While effective in opposition no real effort was made to build a party. One by-election was contested but only three candidates contested the 1961 election for the party. Browne and McQuillan were reelected of course, but both were soon to join the Labour Party. This was another party Browne was eventually to leave. There was one more flag for Noel Browne to wave that of the Socialist Labour Party in 1981. Of course this too would end in tears.

In positioning themselves between Labour and Sinn Féin, the Social Democrats could attract disappointed Labour votes on one side and from those who see Sinn Féin as an imperfect protest vehicle on the other. In this they seem better positioned than Renua whose placing of itself between Fianna Fáil and Fine Gael doesn’t seem likely to have many spare votes available to it.

Either newly formed party should look at the template established 30 years ago with the foundation of the Progressive Democrats. It was formed by three breakaway Fianna Fáil TDs, two of whom, [Desmond] O’Malley and [Mary] Harney, could be said to be creatures of privilege. O’Malley had inherited his uncle’s seat. Harney was appointed to the Seanad directly upon finishing her university degree.

The third TD, a now almost forgotten man was perhaps the strongest reason the PDs achieved initial success. Pearse Wyse, no ideologue, he, knew the importance of winning and holding onto a vote.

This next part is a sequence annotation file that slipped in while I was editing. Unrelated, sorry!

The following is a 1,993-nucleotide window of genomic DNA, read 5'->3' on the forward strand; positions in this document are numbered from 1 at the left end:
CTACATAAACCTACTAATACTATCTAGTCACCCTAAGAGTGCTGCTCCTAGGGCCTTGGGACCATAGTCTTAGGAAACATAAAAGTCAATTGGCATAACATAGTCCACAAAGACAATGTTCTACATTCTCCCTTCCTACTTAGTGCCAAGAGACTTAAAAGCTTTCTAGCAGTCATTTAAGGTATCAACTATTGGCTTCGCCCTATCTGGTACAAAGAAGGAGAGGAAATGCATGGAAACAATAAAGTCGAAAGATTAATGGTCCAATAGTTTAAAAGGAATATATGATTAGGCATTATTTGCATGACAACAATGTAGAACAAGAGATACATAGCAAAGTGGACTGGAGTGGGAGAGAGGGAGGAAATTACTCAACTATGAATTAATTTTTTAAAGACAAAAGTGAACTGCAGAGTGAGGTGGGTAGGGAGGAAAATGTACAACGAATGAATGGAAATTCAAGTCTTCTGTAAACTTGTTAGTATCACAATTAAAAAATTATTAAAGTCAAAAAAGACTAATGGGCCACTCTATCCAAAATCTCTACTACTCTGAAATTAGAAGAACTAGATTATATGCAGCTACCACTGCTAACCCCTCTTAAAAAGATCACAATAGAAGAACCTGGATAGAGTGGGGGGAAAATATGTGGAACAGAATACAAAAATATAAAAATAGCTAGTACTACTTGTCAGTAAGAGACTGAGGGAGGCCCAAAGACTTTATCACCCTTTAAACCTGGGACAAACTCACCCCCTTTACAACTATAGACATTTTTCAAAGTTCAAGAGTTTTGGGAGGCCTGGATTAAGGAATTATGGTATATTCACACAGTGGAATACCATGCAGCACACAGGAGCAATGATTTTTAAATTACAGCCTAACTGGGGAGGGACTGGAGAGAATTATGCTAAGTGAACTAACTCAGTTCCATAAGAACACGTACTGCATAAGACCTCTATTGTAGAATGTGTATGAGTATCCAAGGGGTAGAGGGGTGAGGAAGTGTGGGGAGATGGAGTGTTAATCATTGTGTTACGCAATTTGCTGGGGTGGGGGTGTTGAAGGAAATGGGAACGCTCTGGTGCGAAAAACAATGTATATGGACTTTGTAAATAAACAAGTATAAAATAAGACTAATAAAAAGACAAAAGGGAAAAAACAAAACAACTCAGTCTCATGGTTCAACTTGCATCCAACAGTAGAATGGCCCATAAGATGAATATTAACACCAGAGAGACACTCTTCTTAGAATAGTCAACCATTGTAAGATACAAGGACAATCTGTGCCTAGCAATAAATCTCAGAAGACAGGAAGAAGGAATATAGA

Our political careers briefly crossed over. I remember being regaled at a doorstep by a supporter of his, who let me know that as a Corporation tenant, Pearse had secured not only one but two toilet seats for her. The second of which was being recycled as a picture frame.

What the moral of this pithy history is meant to be is that those led only by high minded political principles cannot of themselves bring about change. Not without the support of agnostic grafters. These are the people who are needed to sustain any new political movement.

Dan Boyle is a former Green Party Senator.

Yesterday: What We Stand For

(RollingNews.ie)

48 thoughts on “The Power Of Three

  1. Ms Piggy

    Well, Dan Boyle and his era of the Green Party certainly know a thing or two about detaching themselves from high-minded principles. Does he really think we’ve forgotten that he was one of those responsible for propping up the worst Zombie Government in the State’s history? At least John Gormley has the decency to stay out of public life. Boyle seems to think he can worm his way back in.